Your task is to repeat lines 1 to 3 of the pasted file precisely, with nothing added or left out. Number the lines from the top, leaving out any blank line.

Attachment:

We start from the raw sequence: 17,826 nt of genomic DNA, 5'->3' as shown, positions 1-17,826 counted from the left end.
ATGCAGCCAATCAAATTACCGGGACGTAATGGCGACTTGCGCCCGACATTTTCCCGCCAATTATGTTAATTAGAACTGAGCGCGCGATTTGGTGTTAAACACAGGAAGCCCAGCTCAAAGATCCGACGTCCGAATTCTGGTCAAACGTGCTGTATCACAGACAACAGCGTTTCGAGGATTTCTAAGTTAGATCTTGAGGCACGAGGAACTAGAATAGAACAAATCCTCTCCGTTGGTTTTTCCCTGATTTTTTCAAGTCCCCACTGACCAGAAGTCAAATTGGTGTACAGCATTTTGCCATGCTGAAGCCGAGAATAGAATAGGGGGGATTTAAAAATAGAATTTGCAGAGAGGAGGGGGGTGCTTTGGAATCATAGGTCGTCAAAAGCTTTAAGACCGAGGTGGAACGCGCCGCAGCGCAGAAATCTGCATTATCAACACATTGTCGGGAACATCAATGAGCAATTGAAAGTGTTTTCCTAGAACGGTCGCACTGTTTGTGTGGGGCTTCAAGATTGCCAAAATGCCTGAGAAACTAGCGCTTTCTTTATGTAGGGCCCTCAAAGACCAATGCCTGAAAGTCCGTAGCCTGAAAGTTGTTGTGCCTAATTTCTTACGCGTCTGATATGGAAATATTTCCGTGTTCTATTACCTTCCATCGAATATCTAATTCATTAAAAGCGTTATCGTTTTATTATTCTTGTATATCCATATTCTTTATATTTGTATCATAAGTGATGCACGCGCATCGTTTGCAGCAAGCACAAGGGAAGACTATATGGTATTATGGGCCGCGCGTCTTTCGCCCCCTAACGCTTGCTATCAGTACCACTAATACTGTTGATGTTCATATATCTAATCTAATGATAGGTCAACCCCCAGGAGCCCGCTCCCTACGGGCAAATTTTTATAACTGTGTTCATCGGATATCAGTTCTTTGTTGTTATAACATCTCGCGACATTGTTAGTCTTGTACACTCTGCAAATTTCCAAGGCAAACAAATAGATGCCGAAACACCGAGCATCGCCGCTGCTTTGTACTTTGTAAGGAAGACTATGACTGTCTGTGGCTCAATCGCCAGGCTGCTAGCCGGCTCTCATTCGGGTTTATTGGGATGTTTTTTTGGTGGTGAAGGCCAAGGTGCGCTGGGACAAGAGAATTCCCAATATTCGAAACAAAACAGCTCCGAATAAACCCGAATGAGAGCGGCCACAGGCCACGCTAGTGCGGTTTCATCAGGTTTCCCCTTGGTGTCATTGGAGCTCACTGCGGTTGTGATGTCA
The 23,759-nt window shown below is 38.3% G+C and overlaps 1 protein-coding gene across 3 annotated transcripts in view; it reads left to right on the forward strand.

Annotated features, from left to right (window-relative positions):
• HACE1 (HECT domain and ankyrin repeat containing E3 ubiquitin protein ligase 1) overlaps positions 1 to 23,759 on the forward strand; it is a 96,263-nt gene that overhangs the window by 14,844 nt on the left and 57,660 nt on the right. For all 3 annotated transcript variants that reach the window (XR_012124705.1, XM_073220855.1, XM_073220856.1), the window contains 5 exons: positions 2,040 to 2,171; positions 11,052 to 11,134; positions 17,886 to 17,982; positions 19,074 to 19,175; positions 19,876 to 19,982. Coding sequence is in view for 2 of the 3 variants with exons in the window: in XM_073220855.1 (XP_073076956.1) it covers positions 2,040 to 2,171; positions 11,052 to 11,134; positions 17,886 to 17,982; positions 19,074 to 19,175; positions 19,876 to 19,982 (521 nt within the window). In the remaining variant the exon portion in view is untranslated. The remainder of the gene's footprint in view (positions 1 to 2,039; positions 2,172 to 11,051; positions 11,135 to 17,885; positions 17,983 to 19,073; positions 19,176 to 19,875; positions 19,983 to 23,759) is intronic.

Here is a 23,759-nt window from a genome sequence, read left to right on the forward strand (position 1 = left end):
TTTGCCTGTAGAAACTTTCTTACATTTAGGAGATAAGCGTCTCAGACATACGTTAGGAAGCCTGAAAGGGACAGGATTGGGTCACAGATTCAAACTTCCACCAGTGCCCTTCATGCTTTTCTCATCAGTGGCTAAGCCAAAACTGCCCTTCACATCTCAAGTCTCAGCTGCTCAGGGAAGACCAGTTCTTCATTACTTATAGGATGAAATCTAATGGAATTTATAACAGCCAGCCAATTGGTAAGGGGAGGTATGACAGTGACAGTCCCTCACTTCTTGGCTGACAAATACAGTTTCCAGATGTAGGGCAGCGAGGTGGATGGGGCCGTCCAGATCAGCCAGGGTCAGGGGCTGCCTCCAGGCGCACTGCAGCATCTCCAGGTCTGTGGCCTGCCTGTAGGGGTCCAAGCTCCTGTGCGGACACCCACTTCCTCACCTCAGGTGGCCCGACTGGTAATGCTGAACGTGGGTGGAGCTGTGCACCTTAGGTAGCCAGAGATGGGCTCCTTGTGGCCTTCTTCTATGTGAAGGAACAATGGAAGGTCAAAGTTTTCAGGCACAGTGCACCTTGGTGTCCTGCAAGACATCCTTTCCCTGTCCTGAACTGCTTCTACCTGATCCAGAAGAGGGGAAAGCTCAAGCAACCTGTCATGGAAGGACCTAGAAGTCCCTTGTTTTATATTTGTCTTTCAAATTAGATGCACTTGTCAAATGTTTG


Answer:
We start from the raw sequence: 17,826 nt of genomic DNA, 5'->3' as shown, positions 1-17,826 counted from the left end.
ATGCAGCCAATCAAATTACCGGGACGTAATGGCGACTTGCGCCCGACATTTTCCCGCCAATTATGTTAATTAGAACTGAGCGCGCGATTTGGTGTTAAACACAGGAAGCCCAGCTCAAAGATCCGACGTCCGAATTCTGGTCAAACGTGCTGTATCACAGACAACAGCGTTTCGAGGATTTCTAAGTTAGATCTTGAGGCACGAGGAACTAGAATAGAACAAATCCTCTCCGTTGGTTTTTCCCTGATTTTTTCAAGTCCCCACTGACCAGAAGTCAAATTGGTGTACAGCATTTTGCCATGCTGAAGCCGAGAATAGAATAGGGGGGATTTAAAAATAGAATTTGCAGAGAGGAGGGGGGTGCTTTGGAATCATAGGTCGTCAAAAGCTTTAAGACCGAGGTGGAACGCGCCGCAGCGCAGAAATCTGCATTATCAACACATTGTCGGGAACATCAATGAGCAATTGAAAGTGTTTTCCTAGAACGGTCGCACTGTTTGTGTGGGGCTTCAAGATTGCCAAAATGCCTGAGAAACTAGCGCTTTCTTTATGTAGGGCCCTCAAAGACCAATGCCTGAAAGTCCGTAGCCTGAAAGTTGTTGTGCCTAATTTCTTACGCGTCTGATATGGAAATATTTCCGTGTTCTATTACCTTCCATCGAATATCTAATTCATTAAAAGCGTTATCGTTTTATTATTCTTGTATATCCATATTCTTTATATTTGTATCATAAGTGATGCACGCGCATCGTTTGCAGCAAGCACAAGGGAAGACTATATGGTATTATGGGCCGCGCGTCTTTCGCCCCCTAACGCTTGCTATCAGTACCACTAATACTGTTGATGTTCATATATCTAATCTAATGATAGGTCAACCCCCAGGAGCCCGCTCCCTACGGGCAAATTTTTATAACTGTGTTCATCGGATATCAGTTCTTTGTTGTTATAACATCTCGCGACATTGTTAGTCTTGTACACTCTGCAAATTTCCAAGGCAAACAAATAGATGCCGAAACACCGAGCATCGCCGCTGCTTTGTACTTTGTAAGGAAGACTATGACTGTCTGTGGCTCAATCGCCAGGCTGCTAGCCGGCTCTCATTCGGGTTTATTGGGATGTTTTTTTGGTGGTGAAGGCCAAGGTGCGCTGGGACAAGAGAATTCCCAATATTCGAAACAAAACAGCTCCGAATAAACCCGAATGAGAGCGGCCACAGGCCACGCTAGTGCGGTTTCATCAGGTTTCCCCTTGGTGTCATTGGAGCTCACTGCGGTTGTGATGTCA
The 23,759-nt window shown below is 38.3% G+C and overlaps 1 protein-coding gene across 3 annotated transcripts in view; it reads left to right on the forward strand.